It’s the small acts of kindness that have big impacts.

From the Art of Manliness:

“It’s great to have big, idealistic plans to build wells in Africa or change the whole political process. But oftentimes we only associate doing good with doing something big, and since we don’t know how to get started on a huge project, we end up doing….nothing at all.”

During my grandfather’s final days, I saw this firsthand with his nursing staff in the ICU. They made sure my grandmother had enough blankets to keep warm during the night. They placed a cart outside the door with drinks and food for our family. They showed us kindness in every way imaginable.

That’s what I strive for each day now. Nothing big or flashy but something more than a simple tweet or like.

One act of kindness, of goodness, for the day.


Better is the Enemy of Best

Recently I’ve been reading Chariots for Apollo from Charles Pellegrino and Joshua Stoff. I’m a huge geek when it comes to the Apollo space program and this is one of my favorite books on the race to the moon.

One chapter tells the story of Tommy Attridge, a Grumman test pilot assigned to the lunar module (LM) program. The Grumman Corporation received the contract to build the craft that would carry astronauts down to the lunar surface. However, the LM team kept second guessing themselves with their designs and decisions. Their line of thinking was, “This craft would put a man on the moon so it had to be perfect!”

When he arrived at the Grumman plant in 1967, Attridge focused on one question  –  “Must we build it better?” He learned very quickly that better is the enemy of best.

Enter LM-3 (lunar module-3).

An engineer finished installing the landing radar on LM-3 only to tell Attridge, “We have the best radar in the world today. But tomorrow, I can make it better because just yesterday they invented this new transistor. And if I can put the new transistor in here and add this integrated circuit. You know, now that we have integrated circuits, we can build it better.”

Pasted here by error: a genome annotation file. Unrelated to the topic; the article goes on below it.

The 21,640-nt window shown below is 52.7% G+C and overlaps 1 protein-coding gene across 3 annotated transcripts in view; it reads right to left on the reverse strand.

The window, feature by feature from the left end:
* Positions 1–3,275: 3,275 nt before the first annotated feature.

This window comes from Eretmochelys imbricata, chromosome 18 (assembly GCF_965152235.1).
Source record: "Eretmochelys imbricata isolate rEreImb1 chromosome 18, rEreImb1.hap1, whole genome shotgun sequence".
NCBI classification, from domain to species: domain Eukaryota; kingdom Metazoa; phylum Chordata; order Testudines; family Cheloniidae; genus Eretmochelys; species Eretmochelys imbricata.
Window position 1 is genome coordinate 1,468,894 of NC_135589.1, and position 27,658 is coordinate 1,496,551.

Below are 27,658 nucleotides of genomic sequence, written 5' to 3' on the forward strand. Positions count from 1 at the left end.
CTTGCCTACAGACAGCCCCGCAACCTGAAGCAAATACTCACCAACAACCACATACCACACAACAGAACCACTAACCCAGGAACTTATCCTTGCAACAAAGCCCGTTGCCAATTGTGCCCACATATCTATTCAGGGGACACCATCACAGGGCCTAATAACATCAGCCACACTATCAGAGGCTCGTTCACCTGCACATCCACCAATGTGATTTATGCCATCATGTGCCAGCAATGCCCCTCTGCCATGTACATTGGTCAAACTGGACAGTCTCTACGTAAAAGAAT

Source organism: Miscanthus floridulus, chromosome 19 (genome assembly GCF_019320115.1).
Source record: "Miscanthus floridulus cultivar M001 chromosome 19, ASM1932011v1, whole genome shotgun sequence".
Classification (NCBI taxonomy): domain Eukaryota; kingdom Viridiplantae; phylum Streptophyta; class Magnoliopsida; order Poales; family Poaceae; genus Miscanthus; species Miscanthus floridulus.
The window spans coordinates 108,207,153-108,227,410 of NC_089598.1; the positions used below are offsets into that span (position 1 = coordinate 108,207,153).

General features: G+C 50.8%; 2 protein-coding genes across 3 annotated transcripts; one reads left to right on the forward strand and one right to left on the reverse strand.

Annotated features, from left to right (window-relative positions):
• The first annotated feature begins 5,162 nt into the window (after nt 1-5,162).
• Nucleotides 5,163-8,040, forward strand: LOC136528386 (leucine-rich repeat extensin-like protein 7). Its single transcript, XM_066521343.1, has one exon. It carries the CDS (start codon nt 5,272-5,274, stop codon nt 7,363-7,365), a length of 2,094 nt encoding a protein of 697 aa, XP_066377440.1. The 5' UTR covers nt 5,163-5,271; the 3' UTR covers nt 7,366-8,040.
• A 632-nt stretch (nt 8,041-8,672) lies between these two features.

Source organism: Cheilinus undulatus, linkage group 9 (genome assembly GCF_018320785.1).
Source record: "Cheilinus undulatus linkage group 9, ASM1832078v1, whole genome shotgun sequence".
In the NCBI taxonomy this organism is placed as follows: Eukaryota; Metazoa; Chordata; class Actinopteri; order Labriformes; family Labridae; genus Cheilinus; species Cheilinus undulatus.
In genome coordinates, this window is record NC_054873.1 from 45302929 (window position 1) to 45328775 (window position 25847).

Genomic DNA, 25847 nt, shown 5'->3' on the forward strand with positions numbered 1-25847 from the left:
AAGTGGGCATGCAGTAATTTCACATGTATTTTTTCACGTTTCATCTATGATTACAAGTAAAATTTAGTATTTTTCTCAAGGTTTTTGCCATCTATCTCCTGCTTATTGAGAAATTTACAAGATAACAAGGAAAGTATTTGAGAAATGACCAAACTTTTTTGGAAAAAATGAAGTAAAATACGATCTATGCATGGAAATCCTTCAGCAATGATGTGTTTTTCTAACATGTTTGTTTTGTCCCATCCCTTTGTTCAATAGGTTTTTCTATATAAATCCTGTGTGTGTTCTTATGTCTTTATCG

Attridge answered, “Sure. Why not? We can keep putting a better one in every day. Let’s see if we can’t stretch this thing out till 1990.”

Every new day brings new gadgets and gizmos. New options and ideas. Whatever project or product you’re working on, there’s probably something that will make it just a tad bit better tomorrow. And a little bit better the day after that. And a smidge better the following day. But for every thing that makes it better, it means one more day of not getting it into the hands of your customers.

Launch the new project. Start selling that new product. Stop letting slightly better control your plans instead of making things happen.

That engineer ended up going over Attridge’s head to get the landing radar replaced. With the “better” choice came new problems as the radar kept locking up on itself, which made the new tech worthless. That choice ended up delaying LM-3 so that Apollo 8 just launched without it. That “better” choice left the Apollo teams even further behind in their race to the moon.


Our Shining City on a Hill

Our state politicians here in Tennessee are spreading hate and lies on the topic of accepting refugees.

I think Fox’s Shep Smith put it best:

“Our shining city on a hill is vulnerable. We’ve always known that. If we change it to accommodate the savages, have they won? And what then would be left to protect? We profess to stand as an example for all the world. Our unique experiment in freedom, tolerance, openness, and equality is our gift to societies and peoples everywhere. Come, join us. Enjoy a chance at the American dream.”

After World War II, our city on a hill embraced more than 650,000 European refugees. Between 1979 and 1980, we welcomed nearly 320,000 Vietnamese refugees. After passing the Refugee Act in 1980, we took in another 3 million refugees. For most of our history, people fleeing from war, strife, and death have seen our shining city and found a warm embrace in our open arms.

We must not build a wall at the bottom of our hill.

For those folks like myself that have found a home in the Church, I’d only point out this:

“Let brotherly love continue. Do not neglect to show hospitality to strangers, for thereby some have entertained angels unawares.”

I can only hope that the racism, fear, xenophobia, and hate that has taken hold in the recent months will be pushed aside in favor of love, compassion, empathy, and humanity. If only our leaders could be more like these mayors:

“We have taken in refugees, and will help make room for thousands more.”